Cleve looks at me for a moment, and then abruptly declares, “Okay.” It’s not a problem he needs to take an action to solve right now. 

“Let me take a look?” I ask him, indicating his side. He was catching his breath as he worked on my arm and moving stiffly. I hope he hasn’t cracked a rib—or worse, punctured a lung. “I seem to be our pulmonologist.” Cleve holds his arm up out of the way, and I feel along his torso, my fingers guiding the focus of my miasma-vision. Off in the distance, I hear the ambulance-like howl of a wolf beetle. “So what happened to the other wolf beetles?” I ask Cleve. “There were five when I left you, and there are only two now.”

“I let them go,” he says. “Those guys were wild, feral at best.” Then he launches into a discourse on animal handling. I seem to have happened upon a topic that the normally stoic survivalist is passionate about. “You can’t just tame wild animals! You have to be very careful with that, and we don’t have the kind of—” I tune in and out of his speech as I direct energy where it needs to go to undo the knots in his muscles and get blood circulating smoothly again. Motes of deep purple pulse in the dim light, sparkling along the edges of my hands and then sinking through the fabric of Cleve’s shirt into his flesh beneath. “It’s not like bush bugs, that you’re just holding in pens… When you’re trying to domesticate an animal, it takes a lot of patience… And they were being mistreated… I just let them go on their way.”

I have Cleve take a few breaths and then drop my hand from his side when the results are satisfactory. “Hang on, hang on!” I hear Louisa hiss out, voice hushed. “Is this a Stepdaughters of Chiron healing technique?” I turn and see that she’s been watching me with rapt attention as I worked on Cleve.

“I have no idea what healing techniques the Stepdaughters of Chiron know,” I tell her.

“Medicated gum,” Cleve points out.

“Look, I know I’m still new to the community of the Stepdaughters,” Louisa says, “but it would really help me if you could read me in on these abilities. It would be helpful for all of us if we all knew the extent of all the capabilities we have, right? Like, if you can summon a siege worm, that would be good to know!”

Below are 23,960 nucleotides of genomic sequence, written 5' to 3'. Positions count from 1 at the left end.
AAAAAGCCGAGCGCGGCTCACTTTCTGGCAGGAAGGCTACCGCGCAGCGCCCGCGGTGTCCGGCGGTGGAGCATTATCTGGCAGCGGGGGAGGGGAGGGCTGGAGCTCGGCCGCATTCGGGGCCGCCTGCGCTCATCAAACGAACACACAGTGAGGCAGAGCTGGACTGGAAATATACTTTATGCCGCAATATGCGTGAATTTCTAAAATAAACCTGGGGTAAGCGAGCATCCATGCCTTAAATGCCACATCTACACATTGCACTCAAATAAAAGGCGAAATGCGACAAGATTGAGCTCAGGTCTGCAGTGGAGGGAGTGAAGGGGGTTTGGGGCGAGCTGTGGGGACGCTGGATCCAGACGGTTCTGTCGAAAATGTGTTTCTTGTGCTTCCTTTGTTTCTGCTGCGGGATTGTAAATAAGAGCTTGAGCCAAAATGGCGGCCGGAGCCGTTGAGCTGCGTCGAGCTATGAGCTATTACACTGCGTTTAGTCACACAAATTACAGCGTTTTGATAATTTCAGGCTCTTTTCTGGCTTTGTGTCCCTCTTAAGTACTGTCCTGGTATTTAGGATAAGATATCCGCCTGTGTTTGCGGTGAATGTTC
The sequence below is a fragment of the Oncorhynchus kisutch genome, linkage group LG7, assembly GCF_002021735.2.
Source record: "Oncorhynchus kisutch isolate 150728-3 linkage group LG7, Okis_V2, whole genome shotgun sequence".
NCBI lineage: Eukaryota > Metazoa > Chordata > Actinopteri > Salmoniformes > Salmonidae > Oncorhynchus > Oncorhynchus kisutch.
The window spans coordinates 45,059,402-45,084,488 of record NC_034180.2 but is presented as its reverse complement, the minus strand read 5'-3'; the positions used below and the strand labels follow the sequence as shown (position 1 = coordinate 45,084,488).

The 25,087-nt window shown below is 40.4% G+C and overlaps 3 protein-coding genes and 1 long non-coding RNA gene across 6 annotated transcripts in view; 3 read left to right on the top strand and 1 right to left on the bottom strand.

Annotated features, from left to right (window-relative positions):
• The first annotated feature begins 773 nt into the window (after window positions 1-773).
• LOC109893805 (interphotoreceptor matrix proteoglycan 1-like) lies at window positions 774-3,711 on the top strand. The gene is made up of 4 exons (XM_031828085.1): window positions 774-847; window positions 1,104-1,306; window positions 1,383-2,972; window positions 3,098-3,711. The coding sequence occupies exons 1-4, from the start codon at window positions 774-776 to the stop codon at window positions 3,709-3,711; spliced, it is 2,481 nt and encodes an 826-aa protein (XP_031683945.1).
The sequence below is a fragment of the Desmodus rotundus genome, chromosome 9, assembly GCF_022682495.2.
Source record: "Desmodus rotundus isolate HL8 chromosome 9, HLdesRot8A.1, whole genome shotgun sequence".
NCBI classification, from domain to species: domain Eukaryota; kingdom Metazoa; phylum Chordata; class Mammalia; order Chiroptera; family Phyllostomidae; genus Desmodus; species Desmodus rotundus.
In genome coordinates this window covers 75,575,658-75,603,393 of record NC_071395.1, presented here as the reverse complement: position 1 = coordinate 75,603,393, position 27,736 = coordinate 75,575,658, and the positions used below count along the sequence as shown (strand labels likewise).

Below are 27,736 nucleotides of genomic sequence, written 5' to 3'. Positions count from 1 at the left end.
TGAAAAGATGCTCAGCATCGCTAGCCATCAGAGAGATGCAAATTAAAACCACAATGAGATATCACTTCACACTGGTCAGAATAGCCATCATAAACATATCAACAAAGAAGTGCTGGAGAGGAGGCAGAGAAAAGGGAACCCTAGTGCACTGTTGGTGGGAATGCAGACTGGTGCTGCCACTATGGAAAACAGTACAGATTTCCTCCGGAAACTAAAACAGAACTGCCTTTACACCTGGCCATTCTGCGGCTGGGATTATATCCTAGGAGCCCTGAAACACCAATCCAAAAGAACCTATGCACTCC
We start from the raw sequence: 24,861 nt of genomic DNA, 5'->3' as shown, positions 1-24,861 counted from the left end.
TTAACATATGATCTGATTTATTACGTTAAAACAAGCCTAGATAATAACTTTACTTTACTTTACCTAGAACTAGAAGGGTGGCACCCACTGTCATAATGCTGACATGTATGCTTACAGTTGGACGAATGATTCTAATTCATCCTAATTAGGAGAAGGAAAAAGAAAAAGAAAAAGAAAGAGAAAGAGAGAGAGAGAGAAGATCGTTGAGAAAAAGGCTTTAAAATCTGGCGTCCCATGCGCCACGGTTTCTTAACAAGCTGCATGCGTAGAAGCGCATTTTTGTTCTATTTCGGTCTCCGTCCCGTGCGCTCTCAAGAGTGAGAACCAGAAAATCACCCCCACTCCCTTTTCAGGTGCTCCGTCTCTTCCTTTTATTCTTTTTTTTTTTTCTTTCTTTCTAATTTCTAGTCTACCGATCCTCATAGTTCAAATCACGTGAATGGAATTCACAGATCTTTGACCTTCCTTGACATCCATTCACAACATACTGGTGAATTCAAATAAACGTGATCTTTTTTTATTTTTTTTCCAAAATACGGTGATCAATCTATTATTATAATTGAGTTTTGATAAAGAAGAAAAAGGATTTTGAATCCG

I resist the urge to shoot Cleve a knowing look at that. I’m sure that isn’t information he wants to share right now. Instead, I crouch down in front of Louisa by the wolf beetles, looking her in the eye as I make my appeal. “Please. Please believe that I am not withholding any sort of Stepdaughters of Chiron secrets from you. I’ve been straight with you from the very beginning: I’m not an official member. I have met one person who belongs to that organization, and I have helped her out with a few things. But I don’t know any of their secrets. And I’m sorry if that’s not what you want to hear. But I’m trying to do the best that I can here, and I’ve only been awake for, what, four weeks?” I’m not feeling as frayed as I was in the dome earlier, but I am still carrying the burdens of the day’s revelations. Things have happened that are definitely my fault, and they have gotten more out of hand than I ever anticipated. I need to stop this in its tracks now before Louisa’s misunderstandings diverge too far from reality, spiraling out of control like so many other things have. “You know more about the Stepdaughters of Chiron than I do,” I tell Louisa. “Cleve and I are not hiding anything from you. We don’t know anything else about them.”

“Yeah,” Cleve agrees from behind me. This is the same line he’s been toeing with her all day.

“The things that you saw me do? Those aren’t Stepdaughters of Chiron tricks. That is something that I can do because of the manner in which I was exposed to the Chiron environment—I assume.”

My words sink in. “All right,” Louisa says, accepting that we’re not Stepdaughters of Chiron operatives. “But you two are some amazing activists.”

“I mean, it is pretty amazing that we identified one pet wolf beetle out of an entire dome and brought it back,” Cleve says dryly.